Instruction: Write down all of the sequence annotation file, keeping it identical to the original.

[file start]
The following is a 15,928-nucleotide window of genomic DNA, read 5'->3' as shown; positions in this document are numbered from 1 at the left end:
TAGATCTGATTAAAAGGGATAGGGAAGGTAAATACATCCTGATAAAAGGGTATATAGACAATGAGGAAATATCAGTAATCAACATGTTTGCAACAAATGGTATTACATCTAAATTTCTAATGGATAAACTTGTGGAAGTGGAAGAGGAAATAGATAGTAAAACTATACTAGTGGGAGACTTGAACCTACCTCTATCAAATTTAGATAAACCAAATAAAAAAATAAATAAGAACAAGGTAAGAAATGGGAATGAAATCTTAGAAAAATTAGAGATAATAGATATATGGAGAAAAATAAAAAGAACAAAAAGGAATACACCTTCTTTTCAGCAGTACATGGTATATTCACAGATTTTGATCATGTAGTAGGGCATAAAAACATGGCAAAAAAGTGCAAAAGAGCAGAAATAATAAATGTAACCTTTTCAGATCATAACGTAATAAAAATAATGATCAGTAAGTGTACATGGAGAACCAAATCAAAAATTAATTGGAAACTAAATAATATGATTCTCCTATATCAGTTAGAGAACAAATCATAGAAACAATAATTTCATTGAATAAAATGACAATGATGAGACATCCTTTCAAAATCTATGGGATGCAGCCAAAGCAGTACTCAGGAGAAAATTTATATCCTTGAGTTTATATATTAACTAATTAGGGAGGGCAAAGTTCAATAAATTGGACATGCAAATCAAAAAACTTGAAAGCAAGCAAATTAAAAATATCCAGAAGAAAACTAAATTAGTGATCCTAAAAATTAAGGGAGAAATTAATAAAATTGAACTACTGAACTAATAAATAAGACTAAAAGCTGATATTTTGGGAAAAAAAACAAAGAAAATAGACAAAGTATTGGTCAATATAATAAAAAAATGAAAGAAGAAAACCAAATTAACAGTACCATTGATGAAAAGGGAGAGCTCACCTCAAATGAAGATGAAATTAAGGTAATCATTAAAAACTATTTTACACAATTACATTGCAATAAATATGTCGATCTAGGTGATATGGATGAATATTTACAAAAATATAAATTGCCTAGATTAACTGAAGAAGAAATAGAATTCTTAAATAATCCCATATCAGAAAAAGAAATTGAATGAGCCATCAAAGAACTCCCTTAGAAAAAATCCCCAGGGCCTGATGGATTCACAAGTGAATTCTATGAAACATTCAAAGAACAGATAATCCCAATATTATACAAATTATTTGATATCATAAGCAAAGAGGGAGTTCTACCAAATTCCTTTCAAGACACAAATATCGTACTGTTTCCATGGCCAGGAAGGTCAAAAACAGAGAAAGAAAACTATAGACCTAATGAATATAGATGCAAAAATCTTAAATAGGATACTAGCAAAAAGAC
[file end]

The following is a 15,928-nucleotide window of genomic DNA, read 5'->3' as shown; positions in this document are numbered from 1 at the left end:
TAGATCTGATTAAAAGGGATAGGGAAGGTAAATACATCCTGATAAAAGGGTATATAGACAATGAGGAAATATCAGTAATCAACATGTTTGCAACAAATGGTATTACATCTAAATTTCTAATGGATAAACTTGTGGAAGTGGAAGAGGAAATAGATAGTAAAACTATACTAGTGGGAGACTTGAACCTACCTCTATCAAATTTAGATAAACCAAATAAAAAAATAAATAAGAACAAGGTAAGAAATGGGAATGAAATCTTAGAAAAATTAGAGATAATAGATATATGGAGAAAAATAAAAAGAACAAAAAGGAATACACCTTCTTTTCAGCAGTACATGGTATATTCACAGATTTTGATCATGTAGTAGGGCATAAAAACATGGCAAAAAAGTGCAAAAGAGCAGAAATAATAAATGTAACCTTTTCAGATCATAACGTAATAAAAATAATGATCAGTAAGTGTACATGGAGAACCAAATCAAAAATTAATTGGAAACTAAATAATATGATTCTCCTATATCAGTTAGAGAACAAATCATAGAAACAATAATTTCATTGAATAAAATGACAATGATGAGACATCCTTTCAAAATCTATGGGATGCAGCCAAAGCAGTACTCAGGAGAAAATTTATATCCTTGAGTTTATATATTAACTAATTAGGGAGGGCAAAGTTCAATAAATTGGACATGCAAATCAAAAAACTTGAAAGCAAGCAAATTAAAAATATCCAGAAGAAAACTAAATTAGTGATCCTAAAAATTAAGGGAGAAATTAATAAAATTGAACTACTGAACTAATAAATAAGACTAAAAGCTGATATTTTGGGAAAAAAAACAAAGAAAATAGACAAAGTATTGGTCAATATAATAAAAAAATGAAAGAAGAAAACCAAATTAACAGTACCATTGATGAAAAGGGAGAGCTCACCTCAAATGAAGATGAAATTAAGGTAATCATTAAAAACTATTTTACACAATTACATTGCAATAAATATGTCGATCTAGGTGATATGGATGAATATTTACAAAAATATAAATTGCCTAGATTAACTGAAGAAGAAATAGAATTCTTAAATAATCCCATATCAGAAAAAGAAATTGAATGAGCCATCAAAGAACTCCCTTAGAAAAAATCCCCAGGGCCTGATGGATTCACAAGTGAATTCTATGAAACATTCAAAGAACAGATAATCCCAATATTATACAAATTATTTGATATCATAAGCAAAGAGGGAGTTCTACCAAATTCCTTTCAAGACACAAATATCGTACTGTTTCCATGGCCAGGAAGGTCAAAAACAGAGAAAGAAAACTATAGACCTAATGAATATAGATGCAAAAATCTTAAATAGGATACTAGCAAAAAGAC